How to understand economics through common sense


Economics as a field of study is a superb specialization which is simply world class. This is because there is so much of a scope in economics. The entire world has so much of data to offer for research. There are hundreds of variables. Yet, economics can also be understood through common sense. This understanding of the basics is sought to be explained in this article.

Introduction

Economics is a very vast subject. It has so much of connection with politics, sociology, public administration and even psychology. Yet, any layman can also understand economics. The basics of economics are only three. They are a) Investment b) Buyers and c) Sellers. Closely related to these three are the most important aspects of what we call as demand and supply, which is common to all the three vital variables mentioned above. A huge number of examples are also explained, with specific reference to the three most important variables mentioned above.

Investment

This is the most important common sense variable in economics. This can take various forms. The investment can be by the Government, by the private parties or by a combination of the public and private parties or by the foreign companies, either in part or in total. However, there are hundreds of rules regarding investment in the most important, strategic areas concerning the economy.

These decisions can also change over time. For example, the Government of India has now allowed entire airports to be built by private parties. The GVK group of Hyderabad was given the contract to build the new International Airport at New Delhi. Investments also need license from the Government and the local bodies like the Panchayat and so on. No one can just like that set up a business, even if it is a small business, like a cell phone sales and service shop. However, the investment has to happen,

This is the most important step. The Primie Minister of India goes abroad so often to seek fresh Foreign Direct Investment(FDI). This is a crucial step, as this can bring out huge employment opportunities. For example, companies like Coca Cola and Pepsico are huge multinational companies. But their investment in India also supports a multi-billion retail trade, offering self-employment to hundreds of people. Besides this, their suppliers also get to earn money. For example, Pepsico sources the best quality potatoes directly from farmers. The entire process of preparation of the Lays brand of potato chips, which is the leading brand in India, is mechanized. No human hands are involved in the process. Imagine Lays being made available everywhere. This is done only because there is a huge demand for the brand Lays from the upper middle class and the rich people. When people go on long tours, and often travel by cars for as many as three hours at a stretch, they tend to buy the Lays brand, to just enjoy their evenings.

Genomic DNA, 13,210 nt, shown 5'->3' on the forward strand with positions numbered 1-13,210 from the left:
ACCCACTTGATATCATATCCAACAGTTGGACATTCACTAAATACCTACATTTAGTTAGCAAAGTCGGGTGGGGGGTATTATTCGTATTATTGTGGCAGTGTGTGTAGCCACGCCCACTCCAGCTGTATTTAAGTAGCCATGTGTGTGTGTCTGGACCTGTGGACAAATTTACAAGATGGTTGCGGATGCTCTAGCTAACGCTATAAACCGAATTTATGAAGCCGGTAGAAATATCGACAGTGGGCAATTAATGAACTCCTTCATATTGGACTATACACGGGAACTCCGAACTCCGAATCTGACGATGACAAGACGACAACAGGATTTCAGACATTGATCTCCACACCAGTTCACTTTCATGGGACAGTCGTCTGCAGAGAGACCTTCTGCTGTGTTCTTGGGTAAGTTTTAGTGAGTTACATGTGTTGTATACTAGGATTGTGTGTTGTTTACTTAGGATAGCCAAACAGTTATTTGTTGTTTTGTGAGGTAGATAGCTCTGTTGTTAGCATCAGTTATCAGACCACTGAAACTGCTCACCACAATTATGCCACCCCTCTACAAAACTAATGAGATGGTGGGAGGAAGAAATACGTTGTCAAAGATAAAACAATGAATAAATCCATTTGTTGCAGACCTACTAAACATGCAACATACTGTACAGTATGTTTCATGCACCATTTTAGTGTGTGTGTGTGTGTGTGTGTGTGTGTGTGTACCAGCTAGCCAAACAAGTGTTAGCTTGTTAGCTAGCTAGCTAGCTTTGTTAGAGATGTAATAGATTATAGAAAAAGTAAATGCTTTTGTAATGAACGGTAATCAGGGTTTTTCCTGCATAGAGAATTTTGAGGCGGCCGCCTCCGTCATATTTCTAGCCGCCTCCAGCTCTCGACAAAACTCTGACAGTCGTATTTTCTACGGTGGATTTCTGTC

The Government of India and the State Governments in collaboration, have set up what are called as Special Economic Zone. Once again, the private sector participation is involved. For example, the first ever SEZ was set up by Mahindra and Mahindra on the outskirts of Chennai. This group has not only developed the area, but has provided direct and indirect employment to over three lakh people in that area alone. However, even here, there is a buyer and a seller. The Government of India and the respective State Governments are the "sellers" of huge pockets of land for setting up big companies. There will be buyers if the infrastructure facilities are good and the transport cost for exports can be controlled. This is called "competitiveness" in both economics and business management language. For example the SEZ of Sricity, which is situated just seventy five kilometers from Chennai, is a huge success as the Chennai port can handle the cargo for various types of export. So, the "buyers", that is, the companies have all come here.

Buyers

If there are no buyers to buy the product(s) of the investment, the entire economic chain will come to a grinding halt. This is true of any business, whether it is manufacturing or service. To give one simple example. Take tourism as an industry. God's own country, that is, Kerala attracts hundreds of thousands of tourists on its own, since there are so many naturally beautiful places to see. Who is the seller? The Government of Kerala, which has provided basic infrastructure, and the private parties who run the huge hotels, the restaurants, hundreds of thousands of buses, cars, vans and what have you.